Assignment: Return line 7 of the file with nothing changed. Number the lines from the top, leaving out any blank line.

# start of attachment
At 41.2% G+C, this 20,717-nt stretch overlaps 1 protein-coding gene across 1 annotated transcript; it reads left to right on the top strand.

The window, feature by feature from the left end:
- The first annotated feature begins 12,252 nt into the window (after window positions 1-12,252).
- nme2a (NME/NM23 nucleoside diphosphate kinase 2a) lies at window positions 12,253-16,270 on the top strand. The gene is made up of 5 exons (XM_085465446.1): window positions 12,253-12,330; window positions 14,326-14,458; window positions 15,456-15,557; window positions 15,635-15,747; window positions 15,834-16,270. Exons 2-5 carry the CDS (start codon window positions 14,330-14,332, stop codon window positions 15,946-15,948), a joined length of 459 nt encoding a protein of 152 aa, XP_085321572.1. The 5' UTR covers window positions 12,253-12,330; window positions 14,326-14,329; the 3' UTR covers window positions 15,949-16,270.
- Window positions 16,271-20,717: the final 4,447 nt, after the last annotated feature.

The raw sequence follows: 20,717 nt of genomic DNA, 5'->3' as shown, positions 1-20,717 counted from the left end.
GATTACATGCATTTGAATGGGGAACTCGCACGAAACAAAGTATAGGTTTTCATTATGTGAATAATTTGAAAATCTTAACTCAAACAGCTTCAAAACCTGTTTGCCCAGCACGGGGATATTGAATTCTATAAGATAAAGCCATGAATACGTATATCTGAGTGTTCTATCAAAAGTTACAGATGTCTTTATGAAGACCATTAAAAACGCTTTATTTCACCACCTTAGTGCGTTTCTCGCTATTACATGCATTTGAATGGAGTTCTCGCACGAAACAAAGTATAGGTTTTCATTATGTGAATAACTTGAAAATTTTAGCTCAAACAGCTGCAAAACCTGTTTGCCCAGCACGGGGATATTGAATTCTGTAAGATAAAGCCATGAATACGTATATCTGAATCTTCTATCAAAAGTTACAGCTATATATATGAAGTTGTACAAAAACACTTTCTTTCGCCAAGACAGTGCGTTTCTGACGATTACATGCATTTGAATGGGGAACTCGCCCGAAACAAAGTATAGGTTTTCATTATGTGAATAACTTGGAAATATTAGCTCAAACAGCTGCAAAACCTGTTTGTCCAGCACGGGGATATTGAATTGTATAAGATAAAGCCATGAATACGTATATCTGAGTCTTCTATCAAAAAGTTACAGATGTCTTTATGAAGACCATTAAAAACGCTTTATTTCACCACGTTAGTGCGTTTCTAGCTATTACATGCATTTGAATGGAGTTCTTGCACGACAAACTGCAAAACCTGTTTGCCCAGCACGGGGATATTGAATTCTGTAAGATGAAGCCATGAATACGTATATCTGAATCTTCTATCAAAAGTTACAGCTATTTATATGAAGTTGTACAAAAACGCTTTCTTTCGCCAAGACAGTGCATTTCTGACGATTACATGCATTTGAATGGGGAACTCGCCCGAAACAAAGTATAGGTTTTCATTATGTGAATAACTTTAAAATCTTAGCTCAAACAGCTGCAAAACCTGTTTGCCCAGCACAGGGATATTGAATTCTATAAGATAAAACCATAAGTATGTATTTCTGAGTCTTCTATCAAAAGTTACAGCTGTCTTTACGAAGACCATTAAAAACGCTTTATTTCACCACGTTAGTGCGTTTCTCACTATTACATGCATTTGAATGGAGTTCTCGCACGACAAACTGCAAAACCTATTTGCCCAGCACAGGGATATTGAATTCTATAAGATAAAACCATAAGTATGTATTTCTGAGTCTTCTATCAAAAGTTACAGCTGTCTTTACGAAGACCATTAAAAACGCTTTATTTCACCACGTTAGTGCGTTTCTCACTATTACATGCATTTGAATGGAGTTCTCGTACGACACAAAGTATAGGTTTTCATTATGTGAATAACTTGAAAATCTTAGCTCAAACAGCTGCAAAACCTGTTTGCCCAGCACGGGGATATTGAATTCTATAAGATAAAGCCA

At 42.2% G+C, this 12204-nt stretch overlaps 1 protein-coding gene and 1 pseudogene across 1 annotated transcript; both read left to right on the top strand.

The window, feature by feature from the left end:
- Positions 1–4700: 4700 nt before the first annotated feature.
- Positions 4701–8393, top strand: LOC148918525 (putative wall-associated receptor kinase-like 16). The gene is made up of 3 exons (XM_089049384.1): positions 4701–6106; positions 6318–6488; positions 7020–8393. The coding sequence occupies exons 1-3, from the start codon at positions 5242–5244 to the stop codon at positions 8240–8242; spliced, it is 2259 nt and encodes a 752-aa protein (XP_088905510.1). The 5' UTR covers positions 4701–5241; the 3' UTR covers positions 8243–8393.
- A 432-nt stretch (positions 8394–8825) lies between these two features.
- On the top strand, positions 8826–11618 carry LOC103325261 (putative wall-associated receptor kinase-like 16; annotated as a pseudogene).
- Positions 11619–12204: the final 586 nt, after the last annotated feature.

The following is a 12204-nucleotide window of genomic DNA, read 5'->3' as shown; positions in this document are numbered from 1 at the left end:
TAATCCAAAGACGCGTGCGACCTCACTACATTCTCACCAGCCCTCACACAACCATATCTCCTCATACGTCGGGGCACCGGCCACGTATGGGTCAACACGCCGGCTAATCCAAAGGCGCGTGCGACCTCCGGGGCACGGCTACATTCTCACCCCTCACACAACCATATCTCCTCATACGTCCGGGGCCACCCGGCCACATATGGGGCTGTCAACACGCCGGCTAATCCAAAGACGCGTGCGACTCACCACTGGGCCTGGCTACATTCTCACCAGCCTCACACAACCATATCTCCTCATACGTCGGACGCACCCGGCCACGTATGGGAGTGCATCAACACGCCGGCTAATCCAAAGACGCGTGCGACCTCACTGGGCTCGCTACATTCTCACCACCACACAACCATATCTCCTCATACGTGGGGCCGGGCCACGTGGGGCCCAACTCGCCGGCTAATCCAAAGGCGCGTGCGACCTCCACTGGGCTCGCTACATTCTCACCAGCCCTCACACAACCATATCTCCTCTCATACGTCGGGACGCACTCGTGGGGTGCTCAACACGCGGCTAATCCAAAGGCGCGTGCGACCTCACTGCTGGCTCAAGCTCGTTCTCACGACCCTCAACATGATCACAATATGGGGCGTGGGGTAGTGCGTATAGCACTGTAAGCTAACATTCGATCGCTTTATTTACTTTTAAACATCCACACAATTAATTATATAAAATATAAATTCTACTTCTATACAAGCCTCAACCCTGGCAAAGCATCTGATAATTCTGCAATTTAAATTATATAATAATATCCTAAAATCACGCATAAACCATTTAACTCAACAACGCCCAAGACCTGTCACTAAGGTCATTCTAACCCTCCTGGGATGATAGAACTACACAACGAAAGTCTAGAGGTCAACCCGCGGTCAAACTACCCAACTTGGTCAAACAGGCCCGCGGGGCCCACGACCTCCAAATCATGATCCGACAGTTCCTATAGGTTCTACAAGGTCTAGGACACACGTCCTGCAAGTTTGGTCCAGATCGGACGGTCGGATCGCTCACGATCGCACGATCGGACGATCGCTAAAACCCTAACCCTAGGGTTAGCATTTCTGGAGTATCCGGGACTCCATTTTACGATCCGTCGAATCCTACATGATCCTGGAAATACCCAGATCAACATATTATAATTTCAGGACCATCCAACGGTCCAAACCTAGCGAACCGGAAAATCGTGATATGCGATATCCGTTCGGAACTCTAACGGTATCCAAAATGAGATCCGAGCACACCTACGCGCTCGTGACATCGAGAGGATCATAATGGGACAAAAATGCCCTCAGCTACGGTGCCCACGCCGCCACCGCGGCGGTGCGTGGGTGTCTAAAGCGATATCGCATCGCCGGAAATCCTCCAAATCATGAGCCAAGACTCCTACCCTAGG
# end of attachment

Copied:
GATTACATGCATTTGAATGGGGAACTCGCACGAAACAAAGTATAGGTTTTCATTATGTGAATAATTTGAAAATCTTAACTCAAACAGCTTCAAAACCTGTTTGCCCAGCACGGGGATATTGAATTCTATAAGATAAAGCCATGAATACGTATATCTGAGTGTTCTATCAAAAGTTACAGATGTCTTTATGAAGACCATTAAAAACGCTTTATTTCACCACCTTAGTGCGTTTCTCGCTATTACATGCATTTGAATGGAGTTCTCGCACGAAACAAAGTATAGGTTTTCATTATGTGAATAACTTGAAAATTTTAGCTCAAACAGCTGCAAAACCTGTTTGCCCAGCACGGGGATATTGAATTCTGTAAGATAAAGCCATGAATACGTATATCTGAATCTTCTATCAAAAGTTACAGCTATATATATGAAGTTGTACAAAAACACTTTCTTTCGCCAAGACAGTGCGTTTCTGACGATTACATGCATTTGAATGGGGAACTCGCCCGAAACAAAGTATAGGTTTTCATTATGTGAATAACTTGGAAATATTAGCTCAAACAGCTGCAAAACCTGTTTGTCCAGCACGGGGATATTGAATTGTATAAGATAAAGCCATGAATACGTATATCTGAGTCTTCTATCAAAAAGTTACAGATGTCTTTATGAAGACCATTAAAAACGCTTTATTTCACCACGTTAGTGCGTTTCTAGCTATTACATGCATTTGAATGGAGTTCTTGCACGACAAACTGCAAAACCTGTTTGCCCAGCACGGGGATATTGAATTCTGTAAGATGAAGCCATGAATACGTATATCTGAATCTTCTATCAAAAGTTACAGCTATTTATATGAAGTTGTACAAAAACGCTTTCTTTCGCCAAGACAGTGCATTTCTGACGATTACATGCATTTGAATGGGGAACTCGCCCGAAACAAAGTATAGGTTTTCATTATGTGAATAACTTTAAAATCTTAGCTCAAACAGCTGCAAAACCTGTTTGCCCAGCACAGGGATATTGAATTCTATAAGATAAAACCATAAGTATGTATTTCTGAGTCTTCTATCAAAAGTTACAGCTGTCTTTACGAAGACCATTAAAAACGCTTTATTTCACCACGTTAGTGCGTTTCTCACTATTACATGCATTTGAATGGAGTTCTCGCACGACAAACTGCAAAACCTATTTGCCCAGCACAGGGATATTGAATTCTATAAGATAAAACCATAAGTATGTATTTCTGAGTCTTCTATCAAAAGTTACAGCTGTCTTTACGAAGACCATTAAAAACGCTTTATTTCACCACGTTAGTGCGTTTCTCACTATTACATGCATTTGAATGGAGTTCTCGTACGACACAAAGTATAGGTTTTCATTATGTGAATAACTTGAAAATCTTAGCTCAAACAGCTGCAAAACCTGTTTGCCCAGCACGGGGATATTGAATTCTATAAGATAAAGCCA